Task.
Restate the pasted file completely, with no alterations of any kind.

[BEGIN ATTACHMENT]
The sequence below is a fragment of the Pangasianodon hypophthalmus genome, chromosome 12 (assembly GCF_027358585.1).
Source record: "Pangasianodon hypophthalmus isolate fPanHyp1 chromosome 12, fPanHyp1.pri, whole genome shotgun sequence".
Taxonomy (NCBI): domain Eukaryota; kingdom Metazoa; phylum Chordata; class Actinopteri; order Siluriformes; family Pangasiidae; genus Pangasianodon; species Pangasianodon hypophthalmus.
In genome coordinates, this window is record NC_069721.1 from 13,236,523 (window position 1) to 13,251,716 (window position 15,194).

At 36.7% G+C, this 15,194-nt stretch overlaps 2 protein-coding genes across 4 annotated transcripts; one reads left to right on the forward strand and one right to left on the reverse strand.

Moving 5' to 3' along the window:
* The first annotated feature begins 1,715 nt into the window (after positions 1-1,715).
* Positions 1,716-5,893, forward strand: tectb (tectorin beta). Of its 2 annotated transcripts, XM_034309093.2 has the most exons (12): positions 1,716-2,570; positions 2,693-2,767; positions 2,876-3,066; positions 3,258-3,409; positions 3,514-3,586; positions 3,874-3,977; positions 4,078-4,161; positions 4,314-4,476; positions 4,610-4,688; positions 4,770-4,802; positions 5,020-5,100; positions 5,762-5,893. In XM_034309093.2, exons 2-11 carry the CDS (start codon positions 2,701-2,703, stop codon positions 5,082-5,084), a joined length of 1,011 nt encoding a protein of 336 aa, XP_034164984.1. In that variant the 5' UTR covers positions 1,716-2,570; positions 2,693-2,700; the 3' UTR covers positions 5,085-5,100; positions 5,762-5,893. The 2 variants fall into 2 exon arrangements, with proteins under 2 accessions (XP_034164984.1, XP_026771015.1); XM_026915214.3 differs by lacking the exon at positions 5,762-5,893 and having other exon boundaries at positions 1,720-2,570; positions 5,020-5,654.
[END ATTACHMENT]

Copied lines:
The sequence below is a fragment of the Pangasianodon hypophthalmus genome, chromosome 12 (assembly GCF_027358585.1).
Source record: "Pangasianodon hypophthalmus isolate fPanHyp1 chromosome 12, fPanHyp1.pri, whole genome shotgun sequence".
Taxonomy (NCBI): domain Eukaryota; kingdom Metazoa; phylum Chordata; class Actinopteri; order Siluriformes; family Pangasiidae; genus Pangasianodon; species Pangasianodon hypophthalmus.
In genome coordinates, this window is record NC_069721.1 from 13,236,523 (window position 1) to 13,251,716 (window position 15,194).

At 36.7% G+C, this 15,194-nt stretch overlaps 2 protein-coding genes across 4 annotated transcripts; one reads left to right on the forward strand and one right to left on the reverse strand.

Moving 5' to 3' along the window:
* The first annotated feature begins 1,715 nt into the window (after positions 1-1,715).
* Positions 1,716-5,893, forward strand: tectb (tectorin beta). Of its 2 annotated transcripts, XM_034309093.2 has the most exons (12): positions 1,716-2,570; positions 2,693-2,767; positions 2,876-3,066; positions 3,258-3,409; positions 3,514-3,586; positions 3,874-3,977; positions 4,078-4,161; positions 4,314-4,476; positions 4,610-4,688; positions 4,770-4,802; positions 5,020-5,100; positions 5,762-5,893. In XM_034309093.2, exons 2-11 carry the CDS (start codon positions 2,701-2,703, stop codon positions 5,082-5,084), a joined length of 1,011 nt encoding a protein of 336 aa, XP_034164984.1. In that variant the 5' UTR covers positions 1,716-2,570; positions 2,693-2,700; the 3' UTR covers positions 5,085-5,100; positions 5,762-5,893. The 2 variants fall into 2 exon arrangements, with proteins under 2 accessions (XP_034164984.1, XP_026771015.1); XM_026915214.3 differs by lacking the exon at positions 5,762-5,893 and having other exon boundaries at positions 1,720-2,570; positions 5,020-5,654.